Environmental reporting in developing countries:empirical evidence from Bangladesh

Belal, Ataur R. (2000). Environmental reporting in developing countries:empirical evidence from Bangladesh. Eco-Management and Auditing, 7 (3), pp. 114-121.

Abstract

Most environmental reporting studies have focused on developed countries. Only a handful number of studies are available on the developing countries, concentrating on the newly industrialized countries and African countries. No studies are available from South Asia except the widely quoted one of Singh and Ahuja (1983). Against this background, it is argued that an empirical study on environmental reporting practices in Bangladesh would make a significant contribution to the environmental reporting literature from the context of developing countries in general, and South Asian countries in particular. The study covers 30 recent annual reports of Bangladeshi companies relating to the year 1996. It shows that very limited environmental disclosure has been made. Although we have noted that 90% of companies made some environmental disclosures, the percentage of companies disclosing environmental information comes down to only 20 if we exclude disclosure related to expenditure on energy usage. In general, the quantity and the quality of disclosures seem to be inadequate and poor as compared to the environmental disclosures in the developed countries. The study concludes with an urge for further research in this regard.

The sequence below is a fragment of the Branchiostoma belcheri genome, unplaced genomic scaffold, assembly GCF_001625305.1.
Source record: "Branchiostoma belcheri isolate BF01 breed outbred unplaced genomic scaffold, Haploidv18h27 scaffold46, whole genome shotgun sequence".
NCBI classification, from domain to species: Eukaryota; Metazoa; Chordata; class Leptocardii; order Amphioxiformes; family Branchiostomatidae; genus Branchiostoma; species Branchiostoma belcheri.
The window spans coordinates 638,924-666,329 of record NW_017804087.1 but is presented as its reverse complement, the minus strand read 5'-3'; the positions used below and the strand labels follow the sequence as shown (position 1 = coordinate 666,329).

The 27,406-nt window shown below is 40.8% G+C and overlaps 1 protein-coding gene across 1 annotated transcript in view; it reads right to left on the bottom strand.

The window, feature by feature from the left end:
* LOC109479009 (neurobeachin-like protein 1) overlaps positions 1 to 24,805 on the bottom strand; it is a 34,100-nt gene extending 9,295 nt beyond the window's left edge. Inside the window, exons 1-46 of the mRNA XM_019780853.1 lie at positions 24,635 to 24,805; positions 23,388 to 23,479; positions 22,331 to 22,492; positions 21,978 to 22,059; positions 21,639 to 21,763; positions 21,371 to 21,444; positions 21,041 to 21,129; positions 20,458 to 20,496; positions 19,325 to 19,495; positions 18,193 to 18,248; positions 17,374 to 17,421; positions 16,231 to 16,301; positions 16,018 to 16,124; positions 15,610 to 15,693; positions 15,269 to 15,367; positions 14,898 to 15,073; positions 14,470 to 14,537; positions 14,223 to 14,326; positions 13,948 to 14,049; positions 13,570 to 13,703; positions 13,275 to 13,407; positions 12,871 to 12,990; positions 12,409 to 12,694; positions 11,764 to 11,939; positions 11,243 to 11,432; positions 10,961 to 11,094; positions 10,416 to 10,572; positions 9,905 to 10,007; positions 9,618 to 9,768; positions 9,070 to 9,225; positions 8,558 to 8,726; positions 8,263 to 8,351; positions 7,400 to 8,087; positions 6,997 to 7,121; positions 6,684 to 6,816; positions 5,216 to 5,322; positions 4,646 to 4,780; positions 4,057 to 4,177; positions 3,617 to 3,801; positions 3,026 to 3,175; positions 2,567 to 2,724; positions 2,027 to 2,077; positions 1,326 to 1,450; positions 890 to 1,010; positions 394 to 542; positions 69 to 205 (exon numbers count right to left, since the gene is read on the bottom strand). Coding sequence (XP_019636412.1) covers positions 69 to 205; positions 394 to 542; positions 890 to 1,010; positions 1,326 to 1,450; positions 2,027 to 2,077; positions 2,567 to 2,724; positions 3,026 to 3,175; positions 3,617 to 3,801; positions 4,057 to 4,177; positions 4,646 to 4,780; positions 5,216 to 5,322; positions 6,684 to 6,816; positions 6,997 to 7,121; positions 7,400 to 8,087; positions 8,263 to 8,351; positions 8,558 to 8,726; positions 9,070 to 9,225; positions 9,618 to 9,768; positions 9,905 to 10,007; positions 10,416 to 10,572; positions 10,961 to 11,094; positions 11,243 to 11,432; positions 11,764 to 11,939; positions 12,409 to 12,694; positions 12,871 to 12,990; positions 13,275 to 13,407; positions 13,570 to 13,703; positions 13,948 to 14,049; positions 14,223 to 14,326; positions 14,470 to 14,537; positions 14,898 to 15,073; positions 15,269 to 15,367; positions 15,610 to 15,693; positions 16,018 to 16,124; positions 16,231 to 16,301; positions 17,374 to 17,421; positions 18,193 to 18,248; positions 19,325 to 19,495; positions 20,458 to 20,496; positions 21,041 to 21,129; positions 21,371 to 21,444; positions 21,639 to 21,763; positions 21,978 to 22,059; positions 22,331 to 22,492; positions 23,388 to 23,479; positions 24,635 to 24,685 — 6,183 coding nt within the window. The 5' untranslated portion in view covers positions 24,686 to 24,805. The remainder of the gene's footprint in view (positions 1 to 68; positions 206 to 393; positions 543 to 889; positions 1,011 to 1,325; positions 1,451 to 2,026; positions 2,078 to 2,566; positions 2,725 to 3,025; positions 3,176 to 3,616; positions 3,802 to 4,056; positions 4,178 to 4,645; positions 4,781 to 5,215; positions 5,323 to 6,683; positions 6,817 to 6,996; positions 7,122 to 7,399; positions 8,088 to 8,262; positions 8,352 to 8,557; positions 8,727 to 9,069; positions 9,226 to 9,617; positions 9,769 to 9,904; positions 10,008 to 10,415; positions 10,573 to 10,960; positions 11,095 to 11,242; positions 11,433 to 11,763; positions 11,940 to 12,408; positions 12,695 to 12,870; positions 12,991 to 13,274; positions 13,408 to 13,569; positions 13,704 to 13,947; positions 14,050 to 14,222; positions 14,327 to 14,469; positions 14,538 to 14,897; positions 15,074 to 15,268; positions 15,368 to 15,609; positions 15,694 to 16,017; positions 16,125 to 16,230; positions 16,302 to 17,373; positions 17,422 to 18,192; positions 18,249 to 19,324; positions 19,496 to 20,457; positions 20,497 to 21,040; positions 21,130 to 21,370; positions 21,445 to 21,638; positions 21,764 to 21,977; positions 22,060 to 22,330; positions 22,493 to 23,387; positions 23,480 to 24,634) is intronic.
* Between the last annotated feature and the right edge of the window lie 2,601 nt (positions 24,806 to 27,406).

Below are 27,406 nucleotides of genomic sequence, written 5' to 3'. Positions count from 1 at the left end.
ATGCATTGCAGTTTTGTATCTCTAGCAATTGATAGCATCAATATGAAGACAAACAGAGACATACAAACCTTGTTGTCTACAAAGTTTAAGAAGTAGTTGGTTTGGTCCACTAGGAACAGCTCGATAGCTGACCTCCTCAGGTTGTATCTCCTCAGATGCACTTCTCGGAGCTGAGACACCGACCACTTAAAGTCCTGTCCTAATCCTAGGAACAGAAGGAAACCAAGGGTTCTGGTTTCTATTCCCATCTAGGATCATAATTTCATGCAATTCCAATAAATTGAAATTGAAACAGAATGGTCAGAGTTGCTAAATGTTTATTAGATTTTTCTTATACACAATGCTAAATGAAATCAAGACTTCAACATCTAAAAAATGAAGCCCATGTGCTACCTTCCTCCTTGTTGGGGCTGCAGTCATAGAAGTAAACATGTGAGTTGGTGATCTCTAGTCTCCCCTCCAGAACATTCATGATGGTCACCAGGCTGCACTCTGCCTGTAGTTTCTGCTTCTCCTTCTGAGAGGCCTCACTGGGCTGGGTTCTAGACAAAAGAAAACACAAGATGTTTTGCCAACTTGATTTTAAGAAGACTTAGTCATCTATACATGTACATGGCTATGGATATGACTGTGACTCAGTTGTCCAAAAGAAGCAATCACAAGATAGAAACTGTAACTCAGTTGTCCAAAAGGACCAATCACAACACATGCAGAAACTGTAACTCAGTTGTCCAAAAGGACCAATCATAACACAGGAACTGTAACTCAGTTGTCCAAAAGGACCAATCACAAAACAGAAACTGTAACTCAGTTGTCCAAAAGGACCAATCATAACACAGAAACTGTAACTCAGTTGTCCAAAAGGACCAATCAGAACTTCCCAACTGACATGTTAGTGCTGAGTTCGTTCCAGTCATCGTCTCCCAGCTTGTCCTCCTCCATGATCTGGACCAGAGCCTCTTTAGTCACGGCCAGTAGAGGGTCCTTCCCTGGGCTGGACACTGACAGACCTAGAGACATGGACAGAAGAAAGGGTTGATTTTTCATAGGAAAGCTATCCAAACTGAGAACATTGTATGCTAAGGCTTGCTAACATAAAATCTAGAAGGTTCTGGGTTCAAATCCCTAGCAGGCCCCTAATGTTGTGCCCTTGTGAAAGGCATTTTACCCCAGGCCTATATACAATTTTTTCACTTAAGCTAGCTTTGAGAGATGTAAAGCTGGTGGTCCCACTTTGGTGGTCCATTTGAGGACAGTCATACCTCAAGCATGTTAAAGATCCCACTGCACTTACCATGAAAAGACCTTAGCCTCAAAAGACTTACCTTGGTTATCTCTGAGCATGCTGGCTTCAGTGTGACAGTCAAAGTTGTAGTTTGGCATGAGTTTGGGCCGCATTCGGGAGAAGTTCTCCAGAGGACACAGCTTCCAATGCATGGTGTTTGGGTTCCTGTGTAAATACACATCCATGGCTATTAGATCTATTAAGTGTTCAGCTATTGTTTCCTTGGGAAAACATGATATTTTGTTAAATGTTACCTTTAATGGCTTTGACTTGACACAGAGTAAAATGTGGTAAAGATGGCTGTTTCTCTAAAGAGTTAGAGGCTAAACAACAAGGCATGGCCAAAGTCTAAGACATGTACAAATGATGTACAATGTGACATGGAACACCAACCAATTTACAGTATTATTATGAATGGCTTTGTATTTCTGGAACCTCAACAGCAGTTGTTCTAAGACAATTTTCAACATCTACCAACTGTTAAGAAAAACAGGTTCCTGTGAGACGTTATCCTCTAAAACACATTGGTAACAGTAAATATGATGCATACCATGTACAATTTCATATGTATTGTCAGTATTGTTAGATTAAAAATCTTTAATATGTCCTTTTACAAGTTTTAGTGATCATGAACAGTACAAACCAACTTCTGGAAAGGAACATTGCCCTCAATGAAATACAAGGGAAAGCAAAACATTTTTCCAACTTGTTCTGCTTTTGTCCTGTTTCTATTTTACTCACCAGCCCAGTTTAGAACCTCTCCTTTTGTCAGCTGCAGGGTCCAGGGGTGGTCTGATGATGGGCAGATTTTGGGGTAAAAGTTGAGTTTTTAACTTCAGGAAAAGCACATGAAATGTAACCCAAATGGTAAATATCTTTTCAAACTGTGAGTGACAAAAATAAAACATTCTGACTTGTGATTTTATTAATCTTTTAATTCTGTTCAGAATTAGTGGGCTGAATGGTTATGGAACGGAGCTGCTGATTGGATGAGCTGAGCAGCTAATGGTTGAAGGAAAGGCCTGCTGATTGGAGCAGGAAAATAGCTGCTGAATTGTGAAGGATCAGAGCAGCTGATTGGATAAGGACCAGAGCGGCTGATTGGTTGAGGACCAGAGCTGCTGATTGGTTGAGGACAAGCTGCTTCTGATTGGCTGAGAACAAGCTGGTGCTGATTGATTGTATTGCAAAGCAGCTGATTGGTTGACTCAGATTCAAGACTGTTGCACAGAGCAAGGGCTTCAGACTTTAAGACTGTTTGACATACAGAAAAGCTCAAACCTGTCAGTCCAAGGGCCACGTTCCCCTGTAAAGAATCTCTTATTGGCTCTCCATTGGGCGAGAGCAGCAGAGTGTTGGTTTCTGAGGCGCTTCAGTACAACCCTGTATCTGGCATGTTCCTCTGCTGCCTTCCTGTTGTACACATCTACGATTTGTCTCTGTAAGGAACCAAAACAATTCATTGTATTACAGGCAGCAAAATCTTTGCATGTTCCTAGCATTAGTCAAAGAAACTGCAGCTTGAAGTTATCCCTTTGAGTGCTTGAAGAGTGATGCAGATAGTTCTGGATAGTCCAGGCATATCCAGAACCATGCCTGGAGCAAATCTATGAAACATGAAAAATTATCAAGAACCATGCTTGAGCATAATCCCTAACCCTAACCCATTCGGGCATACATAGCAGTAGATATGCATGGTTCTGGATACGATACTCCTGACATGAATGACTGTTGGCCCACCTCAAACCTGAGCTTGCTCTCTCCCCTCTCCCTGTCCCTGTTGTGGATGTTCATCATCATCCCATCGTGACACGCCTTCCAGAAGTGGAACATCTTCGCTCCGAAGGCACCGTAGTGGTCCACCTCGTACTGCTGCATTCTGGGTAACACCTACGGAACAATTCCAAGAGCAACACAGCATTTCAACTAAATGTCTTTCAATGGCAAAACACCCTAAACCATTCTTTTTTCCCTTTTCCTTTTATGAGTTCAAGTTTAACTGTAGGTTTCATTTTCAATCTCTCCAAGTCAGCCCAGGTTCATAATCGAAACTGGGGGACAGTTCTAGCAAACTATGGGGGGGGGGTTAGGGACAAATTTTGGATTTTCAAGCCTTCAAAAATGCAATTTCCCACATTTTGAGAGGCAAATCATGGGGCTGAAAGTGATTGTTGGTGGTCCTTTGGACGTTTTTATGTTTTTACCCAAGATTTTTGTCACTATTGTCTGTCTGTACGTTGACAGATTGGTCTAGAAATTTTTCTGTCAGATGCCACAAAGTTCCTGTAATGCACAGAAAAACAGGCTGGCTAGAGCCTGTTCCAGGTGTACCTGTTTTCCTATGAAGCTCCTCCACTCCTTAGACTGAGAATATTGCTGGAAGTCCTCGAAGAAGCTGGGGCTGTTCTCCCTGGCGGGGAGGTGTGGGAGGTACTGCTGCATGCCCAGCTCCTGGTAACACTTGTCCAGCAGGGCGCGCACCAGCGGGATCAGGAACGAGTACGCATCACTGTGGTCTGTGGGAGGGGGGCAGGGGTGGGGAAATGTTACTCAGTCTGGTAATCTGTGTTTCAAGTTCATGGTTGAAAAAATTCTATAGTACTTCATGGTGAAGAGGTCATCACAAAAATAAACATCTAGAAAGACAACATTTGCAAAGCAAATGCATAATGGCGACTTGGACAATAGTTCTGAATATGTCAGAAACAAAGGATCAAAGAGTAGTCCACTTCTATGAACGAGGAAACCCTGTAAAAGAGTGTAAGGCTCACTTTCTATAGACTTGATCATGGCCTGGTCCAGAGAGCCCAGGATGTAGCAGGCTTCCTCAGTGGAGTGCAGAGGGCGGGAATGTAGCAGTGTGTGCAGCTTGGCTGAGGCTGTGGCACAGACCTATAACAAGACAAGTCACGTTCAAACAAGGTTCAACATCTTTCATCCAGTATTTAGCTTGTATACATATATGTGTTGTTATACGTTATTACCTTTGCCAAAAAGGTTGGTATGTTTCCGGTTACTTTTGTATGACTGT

Publication DOI: https://doi.org/10.1002/1099-0925(200009)7:3<114::AID-EMA131>3.0.CO;2-E
Divisions: Aston Business School > Accounting
Uncontrolled Keywords: developed countries,newly industrialized countries,Bangladesh,developing countries,South Asian countries,environmental reporting
Published Date: 2000-09

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